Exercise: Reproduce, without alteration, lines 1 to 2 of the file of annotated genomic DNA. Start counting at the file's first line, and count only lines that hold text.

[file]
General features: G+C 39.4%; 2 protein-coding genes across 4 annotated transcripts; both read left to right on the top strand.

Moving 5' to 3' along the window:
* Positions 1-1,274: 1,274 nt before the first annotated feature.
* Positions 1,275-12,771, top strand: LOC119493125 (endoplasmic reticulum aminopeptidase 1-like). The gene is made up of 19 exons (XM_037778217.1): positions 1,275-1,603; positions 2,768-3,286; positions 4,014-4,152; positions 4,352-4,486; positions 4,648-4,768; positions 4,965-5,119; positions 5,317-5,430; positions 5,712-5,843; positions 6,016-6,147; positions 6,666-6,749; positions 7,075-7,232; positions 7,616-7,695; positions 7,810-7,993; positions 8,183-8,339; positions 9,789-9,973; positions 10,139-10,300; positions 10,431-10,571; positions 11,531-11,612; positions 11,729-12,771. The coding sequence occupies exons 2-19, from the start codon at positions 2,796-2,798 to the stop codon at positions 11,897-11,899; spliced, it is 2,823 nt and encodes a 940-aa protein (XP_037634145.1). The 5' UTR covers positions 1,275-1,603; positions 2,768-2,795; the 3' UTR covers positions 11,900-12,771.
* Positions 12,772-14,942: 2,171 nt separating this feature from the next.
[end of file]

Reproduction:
General features: G+C 39.4%; 2 protein-coding genes across 4 annotated transcripts; both read left to right on the top strand.

Moving 5' to 3' along the window: